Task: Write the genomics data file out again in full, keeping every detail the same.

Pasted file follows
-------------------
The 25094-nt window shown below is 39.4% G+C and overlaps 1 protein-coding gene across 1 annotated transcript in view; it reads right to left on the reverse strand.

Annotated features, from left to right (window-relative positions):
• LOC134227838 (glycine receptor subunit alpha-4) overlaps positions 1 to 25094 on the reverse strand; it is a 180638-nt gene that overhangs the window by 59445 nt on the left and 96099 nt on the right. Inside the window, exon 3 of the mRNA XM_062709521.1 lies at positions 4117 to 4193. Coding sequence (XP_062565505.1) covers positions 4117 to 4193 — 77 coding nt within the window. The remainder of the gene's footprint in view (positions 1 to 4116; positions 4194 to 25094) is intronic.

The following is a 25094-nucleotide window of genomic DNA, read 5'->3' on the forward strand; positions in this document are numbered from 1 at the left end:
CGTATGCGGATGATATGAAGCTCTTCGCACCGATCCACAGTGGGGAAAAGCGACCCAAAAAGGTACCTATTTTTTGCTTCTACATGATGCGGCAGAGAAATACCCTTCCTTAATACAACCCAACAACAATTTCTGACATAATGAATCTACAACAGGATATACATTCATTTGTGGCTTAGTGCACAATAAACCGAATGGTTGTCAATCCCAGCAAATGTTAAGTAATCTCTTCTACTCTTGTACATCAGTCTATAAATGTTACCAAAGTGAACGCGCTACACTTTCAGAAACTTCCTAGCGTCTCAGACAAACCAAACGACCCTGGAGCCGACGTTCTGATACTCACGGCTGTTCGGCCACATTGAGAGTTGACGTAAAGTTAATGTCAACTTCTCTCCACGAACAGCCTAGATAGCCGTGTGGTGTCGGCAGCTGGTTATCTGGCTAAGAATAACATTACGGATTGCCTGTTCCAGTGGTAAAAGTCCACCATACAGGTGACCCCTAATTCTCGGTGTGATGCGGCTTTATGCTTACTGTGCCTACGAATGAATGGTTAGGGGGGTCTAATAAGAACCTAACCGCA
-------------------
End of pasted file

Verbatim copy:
The 25094-nt window shown below is 39.4% G+C and overlaps 1 protein-coding gene across 1 annotated transcript in view; it reads right to left on the reverse strand.

Annotated features, from left to right (window-relative positions):
• LOC134227838 (glycine receptor subunit alpha-4) overlaps positions 1 to 25094 on the reverse strand; it is a 180638-nt gene that overhangs the window by 59445 nt on the left and 96099 nt on the right. Inside the window, exon 3 of the mRNA XM_062709521.1 lies at positions 4117 to 4193. Coding sequence (XP_062565505.1) covers positions 4117 to 4193 — 77 coding nt within the window. The remainder of the gene's footprint in view (positions 1 to 4116; positions 4194 to 25094) is intronic.

The following is a 25094-nucleotide window of genomic DNA, read 5'->3' on the forward strand; positions in this document are numbered from 1 at the left end:
CGTATGCGGATGATATGAAGCTCTTCGCACCGATCCACAGTGGGGAAAAGCGACCCAAAAAGGTACCTATTTTTTGCTTCTACATGATGCGGCAGAGAAATACCCTTCCTTAATACAACCCAACAACAATTTCTGACATAATGAATCTACAACAGGATATACATTCATTTGTGGCTTAGTGCACAATAAACCGAATGGTTGTCAATCCCAGCAAATGTTAAGTAATCTCTTCTACTCTTGTACATCAGTCTATAAATGTTACCAAAGTGAACGCGCTACACTTTCAGAAACTTCCTAGCGTCTCAGACAAACCAAACGACCCTGGAGCCGACGTTCTGATACTCACGGCTGTTCGGCCACATTGAGAGTTGACGTAAAGTTAATGTCAACTTCTCTCCACGAACAGCCTAGATAGCCGTGTGGTGTCGGCAGCTGGTTATCTGGCTAAGAATAACATTACGGATTGCCTGTTCCAGTGGTAAAAGTCCACCATACAGGTGACCCCTAATTCTCGGTGTGATGCGGCTTTATGCTTACTGTGCCTACGAATGAATGGTTAGGGGGGTCTAATAAGAACCTAACCGCA